‘Urban Mixed-Use’ Developments Do Not Deliver On Their Promises

March 23, 2016

There is something we tend to overlook about the portrayal of extra terrestrials in fiction; they have no individuality. Each different race of aliens is composed of individuals who are identical to one another, they fly in ships that all resemble one another, and they even dress in the same clothes. Apparently, somewhere along the evolutionary spectrum, individuality becomes a hindrance to progress.

Could we be seeing the beginning of this hindrance in the real world? If the ubiquitous ‘urban mixed use’ developments popping up around the country are to be believed, then the answer is yes. These developments are failing in their attempt at being dense, walkable, urban centers, and are instead leading to traffic congestion, predictable and overused design elements, and the death of idiosyncratic and individualistic neighborhoods.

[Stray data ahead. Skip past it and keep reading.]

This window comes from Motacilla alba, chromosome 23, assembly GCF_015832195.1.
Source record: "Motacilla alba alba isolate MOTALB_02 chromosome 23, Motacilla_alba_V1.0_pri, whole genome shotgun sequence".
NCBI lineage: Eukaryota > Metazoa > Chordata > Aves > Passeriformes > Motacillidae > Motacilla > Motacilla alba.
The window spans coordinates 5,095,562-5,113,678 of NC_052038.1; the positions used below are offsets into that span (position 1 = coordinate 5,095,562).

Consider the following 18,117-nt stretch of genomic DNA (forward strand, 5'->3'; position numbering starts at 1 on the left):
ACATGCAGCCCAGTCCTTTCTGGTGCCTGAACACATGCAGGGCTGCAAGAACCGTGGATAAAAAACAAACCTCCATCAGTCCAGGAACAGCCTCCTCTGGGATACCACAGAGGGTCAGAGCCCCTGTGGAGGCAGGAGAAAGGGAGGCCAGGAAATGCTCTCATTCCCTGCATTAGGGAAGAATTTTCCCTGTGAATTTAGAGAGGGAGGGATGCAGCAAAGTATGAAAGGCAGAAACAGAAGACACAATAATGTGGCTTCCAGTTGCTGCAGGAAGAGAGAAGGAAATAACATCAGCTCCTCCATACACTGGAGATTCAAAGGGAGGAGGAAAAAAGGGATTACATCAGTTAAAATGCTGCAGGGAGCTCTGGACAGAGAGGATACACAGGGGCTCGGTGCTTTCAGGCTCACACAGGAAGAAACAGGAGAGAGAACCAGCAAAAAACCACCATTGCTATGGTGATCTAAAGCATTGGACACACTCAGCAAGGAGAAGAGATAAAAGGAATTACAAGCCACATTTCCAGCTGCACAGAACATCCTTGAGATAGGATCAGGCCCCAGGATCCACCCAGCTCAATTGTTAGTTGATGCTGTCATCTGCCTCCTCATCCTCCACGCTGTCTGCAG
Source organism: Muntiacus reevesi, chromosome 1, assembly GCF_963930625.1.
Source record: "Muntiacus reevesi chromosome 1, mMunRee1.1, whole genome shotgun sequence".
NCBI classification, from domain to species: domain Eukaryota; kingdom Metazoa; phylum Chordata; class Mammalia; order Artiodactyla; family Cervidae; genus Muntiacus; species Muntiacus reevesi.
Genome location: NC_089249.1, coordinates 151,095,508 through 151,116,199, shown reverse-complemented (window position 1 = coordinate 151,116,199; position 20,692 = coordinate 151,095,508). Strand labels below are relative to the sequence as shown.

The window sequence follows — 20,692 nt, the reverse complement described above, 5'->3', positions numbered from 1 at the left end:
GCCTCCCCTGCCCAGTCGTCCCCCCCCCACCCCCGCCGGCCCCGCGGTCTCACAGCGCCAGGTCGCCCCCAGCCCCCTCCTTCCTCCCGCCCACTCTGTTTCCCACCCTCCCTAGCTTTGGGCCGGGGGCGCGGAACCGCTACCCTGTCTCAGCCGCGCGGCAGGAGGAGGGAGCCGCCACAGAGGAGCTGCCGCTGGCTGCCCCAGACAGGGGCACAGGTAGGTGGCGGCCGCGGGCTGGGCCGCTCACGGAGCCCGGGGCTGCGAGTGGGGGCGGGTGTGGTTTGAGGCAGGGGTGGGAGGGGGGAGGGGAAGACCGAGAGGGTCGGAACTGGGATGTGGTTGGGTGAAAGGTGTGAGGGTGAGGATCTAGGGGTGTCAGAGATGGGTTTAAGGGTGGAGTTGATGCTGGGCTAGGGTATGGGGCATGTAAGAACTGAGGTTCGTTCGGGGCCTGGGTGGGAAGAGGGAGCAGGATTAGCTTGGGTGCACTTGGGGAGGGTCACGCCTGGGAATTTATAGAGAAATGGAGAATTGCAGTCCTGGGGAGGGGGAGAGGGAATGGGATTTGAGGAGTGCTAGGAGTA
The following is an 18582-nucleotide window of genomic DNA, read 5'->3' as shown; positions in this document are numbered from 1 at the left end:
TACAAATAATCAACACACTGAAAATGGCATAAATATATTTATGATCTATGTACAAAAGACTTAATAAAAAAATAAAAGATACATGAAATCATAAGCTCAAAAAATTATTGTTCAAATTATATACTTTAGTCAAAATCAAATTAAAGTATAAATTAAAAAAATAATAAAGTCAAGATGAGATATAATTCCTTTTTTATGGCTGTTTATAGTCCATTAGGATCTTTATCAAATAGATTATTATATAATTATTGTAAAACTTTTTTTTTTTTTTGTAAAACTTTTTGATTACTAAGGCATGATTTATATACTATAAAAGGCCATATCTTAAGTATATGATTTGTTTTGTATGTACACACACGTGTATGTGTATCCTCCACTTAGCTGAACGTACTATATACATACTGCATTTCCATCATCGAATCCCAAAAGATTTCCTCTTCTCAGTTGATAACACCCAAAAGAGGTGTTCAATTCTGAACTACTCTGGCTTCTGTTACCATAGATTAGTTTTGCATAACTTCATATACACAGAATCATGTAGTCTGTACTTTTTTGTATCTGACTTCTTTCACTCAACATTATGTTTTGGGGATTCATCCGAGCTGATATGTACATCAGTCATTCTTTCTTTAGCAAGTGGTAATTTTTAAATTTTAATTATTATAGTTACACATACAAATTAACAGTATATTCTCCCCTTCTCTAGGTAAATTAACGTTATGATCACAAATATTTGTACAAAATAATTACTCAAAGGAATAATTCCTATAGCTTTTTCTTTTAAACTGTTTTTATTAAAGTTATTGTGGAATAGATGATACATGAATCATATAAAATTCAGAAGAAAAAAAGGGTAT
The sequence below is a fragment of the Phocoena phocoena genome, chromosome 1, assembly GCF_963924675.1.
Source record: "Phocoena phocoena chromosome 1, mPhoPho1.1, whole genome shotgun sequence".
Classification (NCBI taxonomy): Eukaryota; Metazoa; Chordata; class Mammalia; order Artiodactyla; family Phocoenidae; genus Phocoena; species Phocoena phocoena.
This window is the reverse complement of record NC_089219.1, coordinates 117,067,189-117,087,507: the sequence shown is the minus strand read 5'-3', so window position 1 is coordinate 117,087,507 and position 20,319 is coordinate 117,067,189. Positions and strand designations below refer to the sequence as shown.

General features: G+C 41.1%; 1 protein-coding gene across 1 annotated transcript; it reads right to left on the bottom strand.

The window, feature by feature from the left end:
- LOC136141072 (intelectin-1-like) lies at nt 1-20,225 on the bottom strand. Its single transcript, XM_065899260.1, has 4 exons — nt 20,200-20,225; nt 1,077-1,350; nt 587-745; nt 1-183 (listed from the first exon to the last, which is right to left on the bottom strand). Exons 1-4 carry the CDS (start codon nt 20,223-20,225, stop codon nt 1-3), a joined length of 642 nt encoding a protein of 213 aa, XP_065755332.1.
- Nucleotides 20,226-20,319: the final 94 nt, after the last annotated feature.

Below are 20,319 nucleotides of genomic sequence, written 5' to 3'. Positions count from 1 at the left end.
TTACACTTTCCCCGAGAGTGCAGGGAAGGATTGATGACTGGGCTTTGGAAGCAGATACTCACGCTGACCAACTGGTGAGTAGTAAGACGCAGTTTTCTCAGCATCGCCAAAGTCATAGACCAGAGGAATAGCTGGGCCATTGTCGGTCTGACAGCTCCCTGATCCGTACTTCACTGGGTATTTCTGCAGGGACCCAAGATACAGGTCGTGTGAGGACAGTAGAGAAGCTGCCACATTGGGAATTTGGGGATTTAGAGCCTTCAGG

These mixed-use developments are built to resemble different architectural styles, but the styles are only skin deep; there’s no warmth, no soul anywhere to be found. They are big budget movies with a story that goes nowhere. At their core, all of these developments are the same. So what do we do? How do we alter the evolutionary process that leads to us all with bald heads, silver jump suits, and driving the celestial equivalent to a midsize sedan?

According to Richard Reep, an architect with VOA associates, Inc., we can't try to prevent these mixed-use developments from springing up--its too late for that--but, instead, we need to work to individualize them. Just because you started with break-and-bake cookies doesn’t mean you can’t add some personal touches and change the final product. Slight alterations to a path here or a building there can add a touch of character that might just be exactly what is needed. Enough of these touches, and the product changes entirely.

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